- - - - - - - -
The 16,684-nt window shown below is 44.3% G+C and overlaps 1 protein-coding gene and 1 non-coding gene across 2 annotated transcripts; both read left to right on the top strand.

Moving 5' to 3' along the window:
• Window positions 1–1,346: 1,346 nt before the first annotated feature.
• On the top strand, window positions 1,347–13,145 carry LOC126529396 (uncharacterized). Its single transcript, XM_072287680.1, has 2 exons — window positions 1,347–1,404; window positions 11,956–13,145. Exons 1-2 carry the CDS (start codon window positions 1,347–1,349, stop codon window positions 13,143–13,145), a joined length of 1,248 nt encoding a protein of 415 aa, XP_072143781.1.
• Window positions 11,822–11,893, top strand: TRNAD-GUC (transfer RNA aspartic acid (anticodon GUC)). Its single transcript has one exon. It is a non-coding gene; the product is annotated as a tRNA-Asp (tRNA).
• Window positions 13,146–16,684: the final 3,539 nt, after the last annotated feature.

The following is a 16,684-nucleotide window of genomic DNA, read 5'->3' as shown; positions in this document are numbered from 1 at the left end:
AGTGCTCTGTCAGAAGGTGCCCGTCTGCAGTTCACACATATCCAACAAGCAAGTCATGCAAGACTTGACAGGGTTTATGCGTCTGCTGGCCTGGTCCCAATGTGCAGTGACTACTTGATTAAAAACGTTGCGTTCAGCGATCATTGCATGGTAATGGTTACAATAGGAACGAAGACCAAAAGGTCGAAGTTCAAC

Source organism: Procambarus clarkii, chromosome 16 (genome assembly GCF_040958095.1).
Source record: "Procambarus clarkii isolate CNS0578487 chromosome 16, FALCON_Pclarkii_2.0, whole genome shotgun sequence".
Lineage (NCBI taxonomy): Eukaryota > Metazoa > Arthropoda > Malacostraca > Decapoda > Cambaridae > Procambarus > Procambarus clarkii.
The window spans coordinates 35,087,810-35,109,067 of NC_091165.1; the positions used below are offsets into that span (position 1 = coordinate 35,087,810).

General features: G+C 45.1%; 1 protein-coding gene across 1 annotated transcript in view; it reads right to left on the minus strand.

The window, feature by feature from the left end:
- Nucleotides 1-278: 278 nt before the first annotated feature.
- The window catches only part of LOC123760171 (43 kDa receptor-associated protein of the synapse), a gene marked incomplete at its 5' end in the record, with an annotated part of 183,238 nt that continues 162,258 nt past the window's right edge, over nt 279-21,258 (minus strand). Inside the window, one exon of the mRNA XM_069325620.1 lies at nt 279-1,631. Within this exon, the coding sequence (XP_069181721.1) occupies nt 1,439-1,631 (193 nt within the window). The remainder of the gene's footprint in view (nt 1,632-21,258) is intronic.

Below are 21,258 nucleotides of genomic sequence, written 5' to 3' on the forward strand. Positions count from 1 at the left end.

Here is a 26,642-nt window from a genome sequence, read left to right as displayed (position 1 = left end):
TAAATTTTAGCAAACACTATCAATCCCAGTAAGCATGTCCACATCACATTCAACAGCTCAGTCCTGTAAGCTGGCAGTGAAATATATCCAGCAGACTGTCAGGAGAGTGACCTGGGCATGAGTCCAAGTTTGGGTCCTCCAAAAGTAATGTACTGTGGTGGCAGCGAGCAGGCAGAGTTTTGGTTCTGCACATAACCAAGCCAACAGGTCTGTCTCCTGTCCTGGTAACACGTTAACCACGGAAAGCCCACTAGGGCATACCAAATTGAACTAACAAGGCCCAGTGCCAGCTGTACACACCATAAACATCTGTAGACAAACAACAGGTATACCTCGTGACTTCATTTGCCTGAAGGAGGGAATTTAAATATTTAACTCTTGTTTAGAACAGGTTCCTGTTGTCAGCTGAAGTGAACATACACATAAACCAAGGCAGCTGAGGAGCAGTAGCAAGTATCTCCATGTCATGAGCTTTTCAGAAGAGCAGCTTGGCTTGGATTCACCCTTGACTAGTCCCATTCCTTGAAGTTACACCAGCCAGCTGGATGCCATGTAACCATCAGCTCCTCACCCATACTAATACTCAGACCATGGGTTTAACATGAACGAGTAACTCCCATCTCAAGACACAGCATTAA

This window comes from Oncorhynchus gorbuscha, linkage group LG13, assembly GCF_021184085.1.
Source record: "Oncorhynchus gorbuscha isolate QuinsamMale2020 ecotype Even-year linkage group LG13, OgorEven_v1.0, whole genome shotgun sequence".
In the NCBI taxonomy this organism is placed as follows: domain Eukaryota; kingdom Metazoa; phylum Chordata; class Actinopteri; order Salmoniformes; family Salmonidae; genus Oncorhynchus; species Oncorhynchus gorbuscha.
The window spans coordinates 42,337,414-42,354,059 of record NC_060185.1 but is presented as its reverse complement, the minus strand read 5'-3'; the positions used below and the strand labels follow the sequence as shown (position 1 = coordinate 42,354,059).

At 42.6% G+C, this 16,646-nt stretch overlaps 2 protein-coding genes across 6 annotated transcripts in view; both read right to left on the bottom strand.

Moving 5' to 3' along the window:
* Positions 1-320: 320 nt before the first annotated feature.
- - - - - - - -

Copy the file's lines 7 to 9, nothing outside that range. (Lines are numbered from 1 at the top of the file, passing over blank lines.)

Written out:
The following is a 16,684-nucleotide window of genomic DNA, read 5'->3' as shown; positions in this document are numbered from 1 at the left end:
AGTGCTCTGTCAGAAGGTGCCCGTCTGCAGTTCACACATATCCAACAAGCAAGTCATGCAAGACTTGACAGGGTTTATGCGTCTGCTGGCCTGGTCCCAATGTGCAGTGACTACTTGATTAAAAACGTTGCGTTCAGCGATCATTGCATGGTAATGGTTACAATAGGAACGAAGACCAAAAGGTCGAAGTTCAAC

Source organism: Procambarus clarkii, chromosome 16 (genome assembly GCF_040958095.1).